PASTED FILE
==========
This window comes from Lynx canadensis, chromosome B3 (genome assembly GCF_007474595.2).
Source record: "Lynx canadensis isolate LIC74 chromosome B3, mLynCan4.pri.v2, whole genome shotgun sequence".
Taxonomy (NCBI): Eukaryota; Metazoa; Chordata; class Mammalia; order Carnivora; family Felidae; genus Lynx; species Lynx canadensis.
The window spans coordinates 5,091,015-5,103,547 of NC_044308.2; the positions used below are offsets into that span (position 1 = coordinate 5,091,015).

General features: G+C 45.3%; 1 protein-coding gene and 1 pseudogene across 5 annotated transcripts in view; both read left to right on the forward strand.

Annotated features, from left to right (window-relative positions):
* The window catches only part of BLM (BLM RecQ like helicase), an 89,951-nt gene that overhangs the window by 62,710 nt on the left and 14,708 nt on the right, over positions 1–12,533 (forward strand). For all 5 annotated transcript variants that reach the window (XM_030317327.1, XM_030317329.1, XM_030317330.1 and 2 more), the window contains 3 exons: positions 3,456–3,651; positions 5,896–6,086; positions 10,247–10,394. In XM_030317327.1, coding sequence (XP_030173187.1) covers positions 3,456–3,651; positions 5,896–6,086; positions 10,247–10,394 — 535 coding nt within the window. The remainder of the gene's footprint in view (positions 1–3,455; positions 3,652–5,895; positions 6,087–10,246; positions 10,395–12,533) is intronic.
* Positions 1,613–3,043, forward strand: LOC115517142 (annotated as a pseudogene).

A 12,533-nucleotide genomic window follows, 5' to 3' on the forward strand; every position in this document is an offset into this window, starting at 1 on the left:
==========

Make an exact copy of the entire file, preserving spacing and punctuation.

This window comes from Lynx canadensis, chromosome B3 (genome assembly GCF_007474595.2).
Source record: "Lynx canadensis isolate LIC74 chromosome B3, mLynCan4.pri.v2, whole genome shotgun sequence".
Taxonomy (NCBI): Eukaryota; Metazoa; Chordata; class Mammalia; order Carnivora; family Felidae; genus Lynx; species Lynx canadensis.
The window spans coordinates 5,091,015-5,103,547 of NC_044308.2; the positions used below are offsets into that span (position 1 = coordinate 5,091,015).

General features: G+C 45.3%; 1 protein-coding gene and 1 pseudogene across 5 annotated transcripts in view; both read left to right on the forward strand.

Annotated features, from left to right (window-relative positions):
* The window catches only part of BLM (BLM RecQ like helicase), an 89,951-nt gene that overhangs the window by 62,710 nt on the left and 14,708 nt on the right, over positions 1–12,533 (forward strand). For all 5 annotated transcript variants that reach the window (XM_030317327.1, XM_030317329.1, XM_030317330.1 and 2 more), the window contains 3 exons: positions 3,456–3,651; positions 5,896–6,086; positions 10,247–10,394. In XM_030317327.1, coding sequence (XP_030173187.1) covers positions 3,456–3,651; positions 5,896–6,086; positions 10,247–10,394 — 535 coding nt within the window. The remainder of the gene's footprint in view (positions 1–3,455; positions 3,652–5,895; positions 6,087–10,246; positions 10,395–12,533) is intronic.
* Positions 1,613–3,043, forward strand: LOC115517142 (annotated as a pseudogene).

A 12,533-nucleotide genomic window follows, 5' to 3' on the forward strand; every position in this document is an offset into this window, starting at 1 on the left: